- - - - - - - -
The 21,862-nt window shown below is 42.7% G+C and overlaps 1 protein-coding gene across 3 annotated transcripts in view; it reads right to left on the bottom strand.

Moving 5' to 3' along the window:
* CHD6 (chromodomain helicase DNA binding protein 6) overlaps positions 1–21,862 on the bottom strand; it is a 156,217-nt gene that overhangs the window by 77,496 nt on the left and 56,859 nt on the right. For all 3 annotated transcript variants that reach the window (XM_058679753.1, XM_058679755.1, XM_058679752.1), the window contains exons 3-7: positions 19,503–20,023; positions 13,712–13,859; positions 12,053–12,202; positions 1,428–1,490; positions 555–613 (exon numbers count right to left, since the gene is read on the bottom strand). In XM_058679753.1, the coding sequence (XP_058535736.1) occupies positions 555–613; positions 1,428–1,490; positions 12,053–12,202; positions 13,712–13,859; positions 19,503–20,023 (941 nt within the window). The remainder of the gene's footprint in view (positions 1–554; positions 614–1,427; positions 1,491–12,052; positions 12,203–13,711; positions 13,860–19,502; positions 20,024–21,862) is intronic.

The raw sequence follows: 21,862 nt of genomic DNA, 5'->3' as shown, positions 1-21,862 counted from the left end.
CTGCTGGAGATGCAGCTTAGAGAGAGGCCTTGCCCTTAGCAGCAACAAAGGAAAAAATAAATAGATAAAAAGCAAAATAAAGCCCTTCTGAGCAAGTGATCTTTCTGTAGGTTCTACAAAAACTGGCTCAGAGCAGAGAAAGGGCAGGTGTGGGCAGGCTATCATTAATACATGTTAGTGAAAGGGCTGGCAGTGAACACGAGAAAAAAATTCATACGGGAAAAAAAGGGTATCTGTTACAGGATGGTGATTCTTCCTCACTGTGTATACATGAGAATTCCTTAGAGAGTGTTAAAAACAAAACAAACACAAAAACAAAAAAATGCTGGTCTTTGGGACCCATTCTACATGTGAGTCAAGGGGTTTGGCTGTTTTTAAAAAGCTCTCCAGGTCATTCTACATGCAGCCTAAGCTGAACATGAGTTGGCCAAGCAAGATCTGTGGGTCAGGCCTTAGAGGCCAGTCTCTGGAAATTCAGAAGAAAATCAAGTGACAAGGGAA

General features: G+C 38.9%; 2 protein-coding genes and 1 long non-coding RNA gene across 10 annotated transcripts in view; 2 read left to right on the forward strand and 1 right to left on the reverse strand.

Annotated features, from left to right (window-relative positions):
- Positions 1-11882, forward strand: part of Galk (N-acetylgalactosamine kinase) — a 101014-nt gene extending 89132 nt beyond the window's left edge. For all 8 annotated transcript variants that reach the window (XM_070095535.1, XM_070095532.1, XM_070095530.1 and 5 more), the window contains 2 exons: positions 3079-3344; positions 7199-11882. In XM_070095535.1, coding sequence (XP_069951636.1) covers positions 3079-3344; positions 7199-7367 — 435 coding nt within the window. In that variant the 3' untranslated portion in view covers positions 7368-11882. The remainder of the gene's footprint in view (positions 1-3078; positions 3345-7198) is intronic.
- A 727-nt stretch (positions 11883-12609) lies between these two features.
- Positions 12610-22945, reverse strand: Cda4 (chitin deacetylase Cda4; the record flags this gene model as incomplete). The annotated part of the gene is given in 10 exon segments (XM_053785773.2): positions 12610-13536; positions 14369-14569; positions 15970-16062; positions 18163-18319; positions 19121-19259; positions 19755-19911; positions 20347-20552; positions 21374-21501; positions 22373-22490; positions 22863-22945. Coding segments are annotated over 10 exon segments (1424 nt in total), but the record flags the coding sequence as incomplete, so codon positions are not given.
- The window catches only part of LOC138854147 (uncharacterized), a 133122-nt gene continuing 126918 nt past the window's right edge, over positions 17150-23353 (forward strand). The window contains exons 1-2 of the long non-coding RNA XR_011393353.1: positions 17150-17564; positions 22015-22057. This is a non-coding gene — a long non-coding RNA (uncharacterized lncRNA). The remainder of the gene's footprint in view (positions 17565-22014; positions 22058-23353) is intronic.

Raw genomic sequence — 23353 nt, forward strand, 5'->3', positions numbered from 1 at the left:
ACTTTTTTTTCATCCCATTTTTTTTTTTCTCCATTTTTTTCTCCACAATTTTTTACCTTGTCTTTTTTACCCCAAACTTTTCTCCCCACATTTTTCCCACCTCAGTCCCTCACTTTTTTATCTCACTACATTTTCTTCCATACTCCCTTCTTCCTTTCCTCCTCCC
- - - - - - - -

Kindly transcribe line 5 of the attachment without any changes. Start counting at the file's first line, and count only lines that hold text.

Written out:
CTGCTGGAGATGCAGCTTAGAGAGAGGCCTTGCCCTTAGCAGCAACAAAGGAAAAAATAAATAGATAAAAAGCAAAATAAAGCCCTTCTGAGCAAGTGATCTTTCTGTAGGTTCTACAAAAACTGGCTCAGAGCAGAGAAAGGGCAGGTGTGGGCAGGCTATCATTAATACATGTTAGTGAAAGGGCTGGCAGTGAACACGAGAAAAAAATTCATACGGGAAAAAAAGGGTATCTGTTACAGGATGGTGATTCTTCCTCACTGTGTATACATGAGAATTCCTTAGAGAGTGTTAAAAACAAAACAAACACAAAAACAAAAAAATGCTGGTCTTTGGGACCCATTCTACATGTGAGTCAAGGGGTTTGGCTGTTTTTAAAAAGCTCTCCAGGTCATTCTACATGCAGCCTAAGCTGAACATGAGTTGGCCAAGCAAGATCTGTGGGTCAGGCCTTAGAGGCCAGTCTCTGGAAATTCAGAAGAAAATCAAGTGACAAGGGAA